Radon is a gas that occurs with no color, taste, or odor. This gas is produced from the natural decomposition of the radioactive element uranium, commonly found in soil, water and rock worldwide. As such, it is found in all 50 states. However, the radon concentration varies greatly from state to state and from town to town.
No doubt, exposure to radon gas always poses a greater health risk. You may be surprised to know that radon exposure takes the life of 21,000 Americans in the form of lung cancer every year. This is why radon exposure is considered the second-leading cause of lung cancer, just behind tobacco smoking.
Unfortunately, there are still no federal regulations to determine a radon standard in drinking water. But the Connecticut Department of Public Health has already set a standard for radon level in the private well, which is set at 5,000 picocuries per liter (pCi/L). And they recommend the water departments monitor this action level constantly and keep the radon level below this level. In this article, we will discuss everything you need to know about radon in water.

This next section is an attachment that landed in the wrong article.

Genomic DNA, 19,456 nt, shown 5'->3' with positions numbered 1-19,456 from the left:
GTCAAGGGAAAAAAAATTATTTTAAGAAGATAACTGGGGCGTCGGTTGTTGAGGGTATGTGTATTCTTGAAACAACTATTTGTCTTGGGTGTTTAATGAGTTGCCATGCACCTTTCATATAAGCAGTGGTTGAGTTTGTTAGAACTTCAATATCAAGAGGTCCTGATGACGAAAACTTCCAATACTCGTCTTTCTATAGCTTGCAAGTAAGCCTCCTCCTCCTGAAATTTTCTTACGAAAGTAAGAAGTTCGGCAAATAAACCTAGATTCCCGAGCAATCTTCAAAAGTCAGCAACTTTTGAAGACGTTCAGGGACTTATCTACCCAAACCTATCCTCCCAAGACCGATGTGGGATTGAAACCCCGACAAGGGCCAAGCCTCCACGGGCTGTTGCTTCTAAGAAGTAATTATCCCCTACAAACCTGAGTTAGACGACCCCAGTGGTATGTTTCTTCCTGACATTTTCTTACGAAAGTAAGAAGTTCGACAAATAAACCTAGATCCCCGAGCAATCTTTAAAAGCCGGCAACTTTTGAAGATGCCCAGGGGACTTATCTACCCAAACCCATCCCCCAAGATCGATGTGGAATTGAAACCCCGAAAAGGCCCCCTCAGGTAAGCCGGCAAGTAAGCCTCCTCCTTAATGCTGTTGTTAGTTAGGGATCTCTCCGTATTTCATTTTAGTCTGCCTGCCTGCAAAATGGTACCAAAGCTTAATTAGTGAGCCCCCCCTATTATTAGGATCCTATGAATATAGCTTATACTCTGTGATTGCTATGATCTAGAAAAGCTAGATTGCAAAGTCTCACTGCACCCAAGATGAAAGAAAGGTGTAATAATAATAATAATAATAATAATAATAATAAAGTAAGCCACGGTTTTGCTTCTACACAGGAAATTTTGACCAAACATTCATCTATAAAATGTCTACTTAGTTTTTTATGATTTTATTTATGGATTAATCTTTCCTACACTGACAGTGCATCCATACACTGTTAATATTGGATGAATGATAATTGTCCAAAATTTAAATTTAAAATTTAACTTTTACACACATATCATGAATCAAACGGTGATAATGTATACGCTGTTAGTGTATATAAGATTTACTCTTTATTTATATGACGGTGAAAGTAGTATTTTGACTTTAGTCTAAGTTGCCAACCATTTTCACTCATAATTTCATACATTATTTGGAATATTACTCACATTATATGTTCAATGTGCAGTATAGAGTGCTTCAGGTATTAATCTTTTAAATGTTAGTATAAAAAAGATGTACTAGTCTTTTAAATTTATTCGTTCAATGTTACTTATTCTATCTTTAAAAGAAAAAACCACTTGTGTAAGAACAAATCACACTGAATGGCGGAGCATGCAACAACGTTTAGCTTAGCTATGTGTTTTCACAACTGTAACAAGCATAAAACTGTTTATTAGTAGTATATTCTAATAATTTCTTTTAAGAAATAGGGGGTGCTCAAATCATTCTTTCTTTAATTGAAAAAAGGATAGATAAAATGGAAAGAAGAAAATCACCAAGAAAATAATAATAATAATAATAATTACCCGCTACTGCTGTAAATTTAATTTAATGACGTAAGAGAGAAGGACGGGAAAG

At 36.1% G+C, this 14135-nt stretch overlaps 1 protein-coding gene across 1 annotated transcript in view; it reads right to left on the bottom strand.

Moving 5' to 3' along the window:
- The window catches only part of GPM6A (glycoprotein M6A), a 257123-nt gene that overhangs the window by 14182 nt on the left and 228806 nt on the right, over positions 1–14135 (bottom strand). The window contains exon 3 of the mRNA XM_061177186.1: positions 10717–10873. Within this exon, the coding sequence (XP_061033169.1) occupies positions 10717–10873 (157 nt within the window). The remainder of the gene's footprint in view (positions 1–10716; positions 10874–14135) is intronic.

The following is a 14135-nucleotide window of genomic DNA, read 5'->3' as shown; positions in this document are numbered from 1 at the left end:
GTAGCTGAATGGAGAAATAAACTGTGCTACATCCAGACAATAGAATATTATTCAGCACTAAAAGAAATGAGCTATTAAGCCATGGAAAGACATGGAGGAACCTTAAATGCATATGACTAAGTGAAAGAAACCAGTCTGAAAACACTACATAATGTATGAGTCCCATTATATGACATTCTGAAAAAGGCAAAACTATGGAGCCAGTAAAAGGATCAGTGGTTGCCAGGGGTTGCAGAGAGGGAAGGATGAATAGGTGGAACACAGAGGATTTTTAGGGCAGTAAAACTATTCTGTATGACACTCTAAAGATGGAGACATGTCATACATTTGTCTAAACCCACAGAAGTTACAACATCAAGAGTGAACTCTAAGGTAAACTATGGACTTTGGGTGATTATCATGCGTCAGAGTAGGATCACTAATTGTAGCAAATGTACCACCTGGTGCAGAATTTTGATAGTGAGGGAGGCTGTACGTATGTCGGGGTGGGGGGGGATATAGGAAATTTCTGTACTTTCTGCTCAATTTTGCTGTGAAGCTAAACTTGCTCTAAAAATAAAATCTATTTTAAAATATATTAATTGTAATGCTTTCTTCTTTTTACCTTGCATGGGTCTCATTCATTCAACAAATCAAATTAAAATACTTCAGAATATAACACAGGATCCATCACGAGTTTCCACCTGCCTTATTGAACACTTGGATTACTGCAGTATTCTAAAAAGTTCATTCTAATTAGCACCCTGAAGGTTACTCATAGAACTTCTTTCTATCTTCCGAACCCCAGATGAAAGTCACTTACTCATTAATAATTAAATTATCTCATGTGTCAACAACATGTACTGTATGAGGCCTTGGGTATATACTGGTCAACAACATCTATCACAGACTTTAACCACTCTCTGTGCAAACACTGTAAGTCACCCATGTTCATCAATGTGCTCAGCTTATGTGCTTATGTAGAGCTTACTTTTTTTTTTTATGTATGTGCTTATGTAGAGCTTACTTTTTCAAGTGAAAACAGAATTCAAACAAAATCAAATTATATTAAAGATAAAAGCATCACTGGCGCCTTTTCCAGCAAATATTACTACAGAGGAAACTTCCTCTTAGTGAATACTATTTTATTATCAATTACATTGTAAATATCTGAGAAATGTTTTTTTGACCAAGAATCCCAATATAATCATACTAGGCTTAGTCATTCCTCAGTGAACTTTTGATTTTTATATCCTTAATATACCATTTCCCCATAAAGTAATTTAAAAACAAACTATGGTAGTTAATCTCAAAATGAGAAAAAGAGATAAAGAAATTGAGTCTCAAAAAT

How Does Radon Get into the Home?
Most of the time, radon enters a home from the earth beneath the house. When uranium decays, it produces radon gas which can enter any type of building, office, apartment, or school. The danger arises when radon can accumulate in high concentrations in indoor air. Radon gas usually makes its entrance into our homes through:
- Cracks and holes in the foundation
- Construction joints
- Cracks in wall
- Crawl spaces
Radon gas can also reach our homes through the domestic water supply system. The radon gas emitted from underground sources can quickly dissolve and accumulates in water. So, the radon gas in water can easily enter your home when it is heated or agitated during household activities like cooking, washing clothes, and showering. It is estimated only 1 pCi/L radon is released into the air from every 10,000 pCi/L of radon in water. If the main source of your domestic water supply come from a reservoir, lake, or river, you should not be too concerned about radon exposure. The radon from these exposed bodies of water will be released into the air before it makes its entrance into your home.